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Friday, August 20, 2010

A Small Taste of Success

The word “unctuous” has been on my mind in the last several days—as in; the heirloom tomato we rescued before the squirrels bit into it (yes, we’ve graduated from chipmunks) tasted sweet and lush and unctuous.

I’ve been contemplating the kinds of foods one might consider unctuous, and keep coming down to a couple.  For starters, pate, which I don’t experience in any regular way, and cheese. For me, a good slice of ripe cheese imbues the mouth with a salty fullness that ratchets up the swoon factor—you know, that eye rolling, shoulder wiggling, smile-while-you-groan reaction that comes when you taste something at the peak of ripeness or prepared to the pinnacle of deliciousness? Chocolate can do it too, and yes, I’d call the most decadent, rich-with-whole-cream chocolate bread pudding I make for special occasions—unctuous.

Unctuous is one of the words hand painted as a border on the walls of the new cheese shop I discovered by accident the other day, along with the words: ripe, runny, smooth, salty, pungent, moist, young, complex and crumbly. I had started the engine in the car after a quick errand before realizing that the downtown parking space I’d scored in a neighboring burb was smack in front of a recent addition. Once I grasped that the storefront featured food, well, far be it for me to deny myself the pleasure of walking in. I turned the engine off.

Inside, immaculate tile floors, creamy yellow walls and a polished harvest table invited me to step further. A cupboard filled with artisan spreads and oils and the cheese case filled with Northeastern cheeses added to the welcoming feel. At the counter, colorful salads made with beans and fresh veggies beckoned; bowls of Nicoise olives glistened, lovely mixed pastas tempted. A chalkboard contained a short menu of made-to-order sandwiches; crusty fresh bread lay in wicker baskets against the wall. My mouth watered, but the meager contents of my wallet deemed this mission as reconnaissance only. Then, one of the owners offered me a taste of luscious cheddar and we started chatting.

I'll tell you this.  When my mother realized her stories were dragging on, she used to say, “To make a short story long…” and I can feel myself doing the same thing.   So let's cut to the chase.  I didn’t buy anything, but the conversation with the owner took an unexpected turn.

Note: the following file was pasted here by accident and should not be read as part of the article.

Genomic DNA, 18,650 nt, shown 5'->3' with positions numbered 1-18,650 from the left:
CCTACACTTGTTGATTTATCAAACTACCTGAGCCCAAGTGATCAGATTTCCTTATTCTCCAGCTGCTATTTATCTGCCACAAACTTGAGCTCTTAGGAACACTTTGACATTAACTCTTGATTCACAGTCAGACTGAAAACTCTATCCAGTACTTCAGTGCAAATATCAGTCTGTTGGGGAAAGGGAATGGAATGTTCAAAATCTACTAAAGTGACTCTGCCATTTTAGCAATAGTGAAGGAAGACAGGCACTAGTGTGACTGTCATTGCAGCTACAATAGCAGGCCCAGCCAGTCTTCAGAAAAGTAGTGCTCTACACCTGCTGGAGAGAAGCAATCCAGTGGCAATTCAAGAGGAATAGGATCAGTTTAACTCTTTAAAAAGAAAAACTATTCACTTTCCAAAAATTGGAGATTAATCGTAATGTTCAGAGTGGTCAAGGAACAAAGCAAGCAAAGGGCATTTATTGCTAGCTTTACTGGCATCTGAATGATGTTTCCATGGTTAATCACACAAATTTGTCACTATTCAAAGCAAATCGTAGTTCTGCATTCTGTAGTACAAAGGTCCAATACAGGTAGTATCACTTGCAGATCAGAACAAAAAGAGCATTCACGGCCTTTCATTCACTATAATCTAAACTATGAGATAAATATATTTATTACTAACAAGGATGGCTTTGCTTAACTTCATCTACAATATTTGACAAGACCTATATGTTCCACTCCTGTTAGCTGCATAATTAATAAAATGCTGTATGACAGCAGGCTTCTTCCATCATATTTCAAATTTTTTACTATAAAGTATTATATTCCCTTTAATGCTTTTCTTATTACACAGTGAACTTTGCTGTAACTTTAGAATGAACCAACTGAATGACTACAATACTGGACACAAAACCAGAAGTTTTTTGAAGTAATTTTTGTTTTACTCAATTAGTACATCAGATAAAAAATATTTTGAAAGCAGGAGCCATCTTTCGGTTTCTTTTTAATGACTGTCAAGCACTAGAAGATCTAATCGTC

My part-time job starts Monday.

7 comments:

Alex J. Cavanaugh said...

Hey that's fantastic! Don't 'eat' all of your paycheck while you're there.

Lola Sharp said...

Forget what Alex said! Mmmmm cheeses. *drooling*

Congrats on your new job! :)

jbchicoine said...

Your writing is as scrumptious as that store--what a place to work!

Helen Ginger said...

Well, that was a fun twist to the story! Congrats on the new job. Work the last shift, so when they decide some things won't last until the next day or need to be removed from the display, you can get take-homes!

Sharon said...

What a happy twist! Congrats and enjoy.

Carolina Valdez Miller said...

I am now starving. My goodness, woman. Even your words seem tasty. You are an amazing writer. I CANNOT wait to read what you write. Although, I will probably end up eating your book before I hit the fifth chapter.

Good luck on Monday!

Kay said...

Congrats! That's always the way happens though, right? You end up stumbling upon good things by accident.

Stopped by to let you know, I just posted an interview with literary agent Laurie McLean on my blog: www.kayemevans.com/blog

She provided awesome info, the most substantive answers I've received from a literary agent. Hope you can check it out!